- 03 Aug 2021 13:20
August 4, Tuesday
Minor fighting continues in Virginia: there is yet another skirmish at Brandy Station, plus action near Amissville and Fairfax Court House. The Army of Northern Virginia and the Army of the Potomac are back at their approximate starting points, and Meade doesn’t pursue, ending the sixty days of marching and fighting which have comprised the Gettysburg campaign.
Meade has at least received from Washington the accolade that has been withheld so long, though the gesture still is not from Lincoln. “Take it altogether,” Halleck writes, “your short campaign has proved your superior generalship, and you merit, as you will receive, the confidence of the government and the gratitude of your country.” But Meade has already disclaimed such praise from other sources. “The papers are making a great deal too much fuss about me,” he writes home. “I claim no extraordinary merit for this last battle, and would prefer waiting a little while to see what my career is to be before making any pretensions.... I never claimed a victory,” he explains, “though I state that Lee was defeated in his efforts to destroy my army.” Thin-skinned and testy as he is, he finds it hard to abide the pricks he receives from his superiors. He doubts, indeed, whether he is “sufficiently phlegmatic” for the leadership of an army which he now perceives is commanded from Washington, and he confides to his wife that he would esteem it the best of favors if Lincoln would replace him with someone else. Who that someone might be he doesn’t say, but he can scarcely recommend any of his present subordinates, whose lack of energy he deplores. Most of all, he misses his fellow Pennsylvanians, the dead Reynolds and the convalescing Hancock.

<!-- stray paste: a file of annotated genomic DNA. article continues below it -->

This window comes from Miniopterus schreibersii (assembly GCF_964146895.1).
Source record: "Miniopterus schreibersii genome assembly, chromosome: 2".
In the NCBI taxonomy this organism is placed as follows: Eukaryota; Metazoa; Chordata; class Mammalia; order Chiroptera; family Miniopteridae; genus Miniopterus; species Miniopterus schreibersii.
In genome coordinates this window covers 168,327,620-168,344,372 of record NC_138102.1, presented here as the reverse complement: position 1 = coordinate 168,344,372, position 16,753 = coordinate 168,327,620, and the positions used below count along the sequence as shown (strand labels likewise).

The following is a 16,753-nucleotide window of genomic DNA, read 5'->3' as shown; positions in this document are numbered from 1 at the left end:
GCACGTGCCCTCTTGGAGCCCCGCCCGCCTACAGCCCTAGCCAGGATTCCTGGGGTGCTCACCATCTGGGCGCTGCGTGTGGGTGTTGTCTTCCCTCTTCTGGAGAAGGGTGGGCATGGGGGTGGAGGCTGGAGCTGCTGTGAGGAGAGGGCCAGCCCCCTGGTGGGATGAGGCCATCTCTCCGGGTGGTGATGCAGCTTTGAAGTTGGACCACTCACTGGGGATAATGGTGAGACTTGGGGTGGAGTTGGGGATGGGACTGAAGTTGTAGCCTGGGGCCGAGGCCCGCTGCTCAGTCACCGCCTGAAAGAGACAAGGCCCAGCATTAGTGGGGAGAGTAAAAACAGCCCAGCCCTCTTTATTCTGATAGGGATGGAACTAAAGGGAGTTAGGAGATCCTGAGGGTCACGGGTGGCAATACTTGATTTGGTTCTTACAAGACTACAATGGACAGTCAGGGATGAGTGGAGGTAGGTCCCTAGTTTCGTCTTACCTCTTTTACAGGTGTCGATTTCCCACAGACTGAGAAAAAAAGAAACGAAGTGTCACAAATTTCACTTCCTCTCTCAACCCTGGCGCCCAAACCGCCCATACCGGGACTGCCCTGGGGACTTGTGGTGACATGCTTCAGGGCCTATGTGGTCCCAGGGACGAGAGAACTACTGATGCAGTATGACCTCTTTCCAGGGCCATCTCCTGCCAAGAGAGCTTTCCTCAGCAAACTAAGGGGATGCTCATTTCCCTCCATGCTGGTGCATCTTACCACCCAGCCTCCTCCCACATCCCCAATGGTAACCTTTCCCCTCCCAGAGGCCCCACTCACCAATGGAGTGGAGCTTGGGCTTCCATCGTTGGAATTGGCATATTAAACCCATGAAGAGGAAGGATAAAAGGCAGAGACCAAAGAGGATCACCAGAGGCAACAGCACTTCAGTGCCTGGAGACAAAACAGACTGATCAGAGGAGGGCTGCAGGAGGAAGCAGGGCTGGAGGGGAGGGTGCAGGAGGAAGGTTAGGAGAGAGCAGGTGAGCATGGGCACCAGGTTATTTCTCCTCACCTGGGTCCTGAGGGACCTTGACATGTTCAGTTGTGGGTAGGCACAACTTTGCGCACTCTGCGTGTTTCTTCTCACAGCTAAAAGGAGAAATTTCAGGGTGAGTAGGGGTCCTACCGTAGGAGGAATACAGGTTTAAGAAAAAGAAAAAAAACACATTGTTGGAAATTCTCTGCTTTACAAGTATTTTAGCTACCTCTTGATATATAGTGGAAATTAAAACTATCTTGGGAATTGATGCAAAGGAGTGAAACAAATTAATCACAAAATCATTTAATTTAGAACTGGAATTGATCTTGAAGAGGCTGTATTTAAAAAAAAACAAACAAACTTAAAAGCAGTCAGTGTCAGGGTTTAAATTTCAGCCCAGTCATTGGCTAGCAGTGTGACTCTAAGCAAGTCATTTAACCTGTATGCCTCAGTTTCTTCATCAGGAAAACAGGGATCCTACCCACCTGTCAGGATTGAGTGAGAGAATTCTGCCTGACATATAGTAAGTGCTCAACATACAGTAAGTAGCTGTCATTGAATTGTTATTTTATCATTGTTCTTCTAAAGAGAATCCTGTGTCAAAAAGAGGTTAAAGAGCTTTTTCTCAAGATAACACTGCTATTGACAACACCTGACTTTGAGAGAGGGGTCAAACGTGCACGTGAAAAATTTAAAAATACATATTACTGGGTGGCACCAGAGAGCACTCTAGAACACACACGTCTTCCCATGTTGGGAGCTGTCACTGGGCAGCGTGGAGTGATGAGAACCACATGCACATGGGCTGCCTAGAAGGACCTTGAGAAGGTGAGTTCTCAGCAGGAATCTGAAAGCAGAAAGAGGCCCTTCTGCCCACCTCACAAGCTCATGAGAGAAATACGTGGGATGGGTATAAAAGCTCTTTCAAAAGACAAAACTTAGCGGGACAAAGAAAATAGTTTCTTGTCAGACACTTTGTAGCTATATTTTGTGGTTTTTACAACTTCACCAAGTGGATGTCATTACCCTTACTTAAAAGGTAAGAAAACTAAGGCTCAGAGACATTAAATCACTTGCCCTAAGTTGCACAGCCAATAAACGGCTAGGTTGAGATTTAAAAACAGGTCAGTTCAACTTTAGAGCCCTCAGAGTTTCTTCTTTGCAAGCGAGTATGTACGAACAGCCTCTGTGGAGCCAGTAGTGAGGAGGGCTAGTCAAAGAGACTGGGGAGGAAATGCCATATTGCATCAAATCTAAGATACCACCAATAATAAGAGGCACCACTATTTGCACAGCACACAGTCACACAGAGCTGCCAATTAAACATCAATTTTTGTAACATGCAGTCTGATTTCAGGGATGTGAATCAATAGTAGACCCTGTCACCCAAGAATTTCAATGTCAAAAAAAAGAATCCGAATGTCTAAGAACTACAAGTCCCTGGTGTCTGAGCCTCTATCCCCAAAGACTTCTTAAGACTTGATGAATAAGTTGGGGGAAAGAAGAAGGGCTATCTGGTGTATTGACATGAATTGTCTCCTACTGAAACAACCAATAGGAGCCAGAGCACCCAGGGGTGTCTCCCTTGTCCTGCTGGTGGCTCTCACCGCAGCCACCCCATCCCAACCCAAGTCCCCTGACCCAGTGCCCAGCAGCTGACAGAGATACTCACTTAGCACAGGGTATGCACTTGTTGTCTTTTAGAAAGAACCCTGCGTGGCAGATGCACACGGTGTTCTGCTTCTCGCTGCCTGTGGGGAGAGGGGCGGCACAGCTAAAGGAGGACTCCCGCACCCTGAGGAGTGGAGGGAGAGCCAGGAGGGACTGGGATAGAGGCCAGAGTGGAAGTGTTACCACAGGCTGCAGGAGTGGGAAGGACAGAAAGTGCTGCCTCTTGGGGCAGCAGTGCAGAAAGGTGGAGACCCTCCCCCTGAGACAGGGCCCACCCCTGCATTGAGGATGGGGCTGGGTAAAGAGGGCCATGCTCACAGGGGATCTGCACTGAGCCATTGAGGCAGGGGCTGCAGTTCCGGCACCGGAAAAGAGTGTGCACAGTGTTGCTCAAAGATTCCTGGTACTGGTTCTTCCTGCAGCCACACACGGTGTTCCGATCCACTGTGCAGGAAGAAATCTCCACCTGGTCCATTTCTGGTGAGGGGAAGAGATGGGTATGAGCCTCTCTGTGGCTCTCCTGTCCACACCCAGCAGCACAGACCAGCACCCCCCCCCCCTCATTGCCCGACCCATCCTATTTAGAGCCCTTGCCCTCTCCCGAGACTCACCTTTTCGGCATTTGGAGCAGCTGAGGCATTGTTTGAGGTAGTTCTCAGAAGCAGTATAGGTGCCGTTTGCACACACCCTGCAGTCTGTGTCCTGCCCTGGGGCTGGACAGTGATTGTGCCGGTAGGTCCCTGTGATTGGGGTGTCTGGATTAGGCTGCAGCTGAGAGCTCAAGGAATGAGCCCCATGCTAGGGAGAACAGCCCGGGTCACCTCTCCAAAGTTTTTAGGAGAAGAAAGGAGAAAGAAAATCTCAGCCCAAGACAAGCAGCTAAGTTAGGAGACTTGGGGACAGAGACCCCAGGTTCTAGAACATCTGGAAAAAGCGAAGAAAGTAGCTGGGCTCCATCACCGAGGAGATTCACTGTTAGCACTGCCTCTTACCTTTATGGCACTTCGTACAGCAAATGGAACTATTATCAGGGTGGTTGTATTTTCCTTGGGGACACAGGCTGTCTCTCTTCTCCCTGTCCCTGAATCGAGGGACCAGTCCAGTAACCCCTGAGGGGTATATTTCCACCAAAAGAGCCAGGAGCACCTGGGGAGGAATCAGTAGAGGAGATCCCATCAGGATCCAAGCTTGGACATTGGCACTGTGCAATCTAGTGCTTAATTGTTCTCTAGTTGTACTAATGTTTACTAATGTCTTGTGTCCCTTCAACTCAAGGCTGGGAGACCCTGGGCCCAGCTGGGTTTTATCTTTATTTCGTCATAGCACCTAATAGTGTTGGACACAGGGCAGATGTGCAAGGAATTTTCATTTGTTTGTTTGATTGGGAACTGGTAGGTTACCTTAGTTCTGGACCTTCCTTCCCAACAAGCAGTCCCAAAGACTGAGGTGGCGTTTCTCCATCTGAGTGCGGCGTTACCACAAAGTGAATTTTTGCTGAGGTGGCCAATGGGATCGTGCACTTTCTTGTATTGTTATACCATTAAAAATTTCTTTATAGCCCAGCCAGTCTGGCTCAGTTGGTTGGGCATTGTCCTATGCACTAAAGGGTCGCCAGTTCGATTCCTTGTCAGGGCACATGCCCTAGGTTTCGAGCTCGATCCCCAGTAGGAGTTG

With nine of his best generals gone for good, and eight more out with wounds of various depth and gavity, Lee has even greater cause for sadness. Just now, though, his energies are mainly confined to refitting his army, preparing it for a continuation of the struggle he sought to end with one hard blow, and incidentally in putting down a spirit of contention among his hot-tempered subordinates as to where the blame for the recent defeat should go. Few are as frank as Ewell, who presently tells a friend that “it took a dozen blunders to lose Gettysburg and [I] committed a good many of them,” or as selfless as Longstreet, who writes to a kinsman shortly after the battle: “As General Lee is our commander, he should have the support and influence that we can give him. If the blame, if there is any, can be shifted from him to me, I shall help him and our cause by taking it. I desire, therefore, that all the responsibility that can be put upon me shall go there, and shall remain there.” Others are quick to point out just where they think the blame should rest—Pickett, for instance, whose report is highly critical of the other units involved in the charge tradition will give his name to. Lee returns the document to him with the suggestion that it be destroyed, together with all copies. “You and your men have covered yourselves with glory,” he tells him, “but we have the enemy to fight and must carefully, at this critical moment, guard against dissensions which the reflections in your report would create.... I hope all will yet be well.”
On the James River a reconnaissance by Federal army and navy units lasts four days. Elsewhere action includes at the mouth of Vincent’s Creek, South Carolina; at Burlington, West Virginia; as well as a Federal reconnaissance near Rock Island Ferry, Tennessee.
For four days Federal naval guns have bombarded Battery Wagner in Charleston Harbor.